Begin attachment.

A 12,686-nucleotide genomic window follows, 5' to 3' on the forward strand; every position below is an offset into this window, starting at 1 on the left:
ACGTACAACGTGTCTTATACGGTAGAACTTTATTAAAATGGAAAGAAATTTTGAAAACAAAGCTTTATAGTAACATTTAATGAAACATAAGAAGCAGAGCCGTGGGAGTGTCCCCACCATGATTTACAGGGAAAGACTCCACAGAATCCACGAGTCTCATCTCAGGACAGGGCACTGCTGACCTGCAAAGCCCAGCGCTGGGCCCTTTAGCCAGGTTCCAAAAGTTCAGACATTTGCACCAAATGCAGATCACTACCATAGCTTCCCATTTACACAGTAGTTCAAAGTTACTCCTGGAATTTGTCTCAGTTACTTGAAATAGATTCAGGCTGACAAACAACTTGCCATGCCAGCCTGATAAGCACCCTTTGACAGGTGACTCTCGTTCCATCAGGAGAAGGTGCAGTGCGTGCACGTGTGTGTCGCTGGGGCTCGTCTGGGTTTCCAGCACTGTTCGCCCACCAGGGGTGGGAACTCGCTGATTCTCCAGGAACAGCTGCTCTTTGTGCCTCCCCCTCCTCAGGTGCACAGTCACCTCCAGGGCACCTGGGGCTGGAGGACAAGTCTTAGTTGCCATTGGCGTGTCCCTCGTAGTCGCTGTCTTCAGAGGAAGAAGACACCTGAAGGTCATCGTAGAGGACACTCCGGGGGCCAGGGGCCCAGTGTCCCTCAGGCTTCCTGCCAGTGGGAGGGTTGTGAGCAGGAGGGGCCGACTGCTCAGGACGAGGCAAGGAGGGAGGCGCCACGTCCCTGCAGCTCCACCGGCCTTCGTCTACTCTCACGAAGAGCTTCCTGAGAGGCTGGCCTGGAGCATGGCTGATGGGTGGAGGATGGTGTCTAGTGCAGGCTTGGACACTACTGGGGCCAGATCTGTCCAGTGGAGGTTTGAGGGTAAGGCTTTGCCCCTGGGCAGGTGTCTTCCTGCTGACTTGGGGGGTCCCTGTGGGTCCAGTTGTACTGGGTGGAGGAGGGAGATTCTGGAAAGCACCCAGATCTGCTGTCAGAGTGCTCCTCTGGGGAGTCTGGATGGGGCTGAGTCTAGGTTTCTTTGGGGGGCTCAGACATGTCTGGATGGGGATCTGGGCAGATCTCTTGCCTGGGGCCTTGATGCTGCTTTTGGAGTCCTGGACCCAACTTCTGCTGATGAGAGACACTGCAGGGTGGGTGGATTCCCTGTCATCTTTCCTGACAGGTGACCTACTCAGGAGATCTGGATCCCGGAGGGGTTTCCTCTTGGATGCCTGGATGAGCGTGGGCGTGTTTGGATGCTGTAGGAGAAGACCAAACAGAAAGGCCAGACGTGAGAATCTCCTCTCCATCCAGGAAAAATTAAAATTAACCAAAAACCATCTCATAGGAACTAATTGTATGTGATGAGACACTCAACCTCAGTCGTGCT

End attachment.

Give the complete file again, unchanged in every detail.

A 12,686-nucleotide genomic window follows, 5' to 3' on the forward strand; every position below is an offset into this window, starting at 1 on the left:
ACGTACAACGTGTCTTATACGGTAGAACTTTATTAAAATGGAAAGAAATTTTGAAAACAAAGCTTTATAGTAACATTTAATGAAACATAAGAAGCAGAGCCGTGGGAGTGTCCCCACCATGATTTACAGGGAAAGACTCCACAGAATCCACGAGTCTCATCTCAGGACAGGGCACTGCTGACCTGCAAAGCCCAGCGCTGGGCCCTTTAGCCAGGTTCCAAAAGTTCAGACATTTGCACCAAATGCAGATCACTACCATAGCTTCCCATTTACACAGTAGTTCAAAGTTACTCCTGGAATTTGTCTCAGTTACTTGAAATAGATTCAGGCTGACAAACAACTTGCCATGCCAGCCTGATAAGCACCCTTTGACAGGTGACTCTCGTTCCATCAGGAGAAGGTGCAGTGCGTGCACGTGTGTGTCGCTGGGGCTCGTCTGGGTTTCCAGCACTGTTCGCCCACCAGGGGTGGGAACTCGCTGATTCTCCAGGAACAGCTGCTCTTTGTGCCTCCCCCTCCTCAGGTGCACAGTCACCTCCAGGGCACCTGGGGCTGGAGGACAAGTCTTAGTTGCCATTGGCGTGTCCCTCGTAGTCGCTGTCTTCAGAGGAAGAAGACACCTGAAGGTCATCGTAGAGGACACTCCGGGGGCCAGGGGCCCAGTGTCCCTCAGGCTTCCTGCCAGTGGGAGGGTTGTGAGCAGGAGGGGCCGACTGCTCAGGACGAGGCAAGGAGGGAGGCGCCACGTCCCTGCAGCTCCACCGGCCTTCGTCTACTCTCACGAAGAGCTTCCTGAGAGGCTGGCCTGGAGCATGGCTGATGGGTGGAGGATGGTGTCTAGTGCAGGCTTGGACACTACTGGGGCCAGATCTGTCCAGTGGAGGTTTGAGGGTAAGGCTTTGCCCCTGGGCAGGTGTCTTCCTGCTGACTTGGGGGGTCCCTGTGGGTCCAGTTGTACTGGGTGGAGGAGGGAGATTCTGGAAAGCACCCAGATCTGCTGTCAGAGTGCTCCTCTGGGGAGTCTGGATGGGGCTGAGTCTAGGTTTCTTTGGGGGGCTCAGACATGTCTGGATGGGGATCTGGGCAGATCTCTTGCCTGGGGCCTTGATGCTGCTTTTGGAGTCCTGGACCCAACTTCTGCTGATGAGAGACACTGCAGGGTGGGTGGATTCCCTGTCATCTTTCCTGACAGGTGACCTACTCAGGAGATCTGGATCCCGGAGGGGTTTCCTCTTGGATGCCTGGATGAGCGTGGGCGTGTTTGGATGCTGTAGGAGAAGACCAAACAGAAAGGCCAGACGTGAGAATCTCCTCTCCATCCAGGAAAAATTAAAATTAACCAAAAACCATCTCATAGGAACTAATTGTATGTGATGAGACACTCAACCTCAGTCGTGCT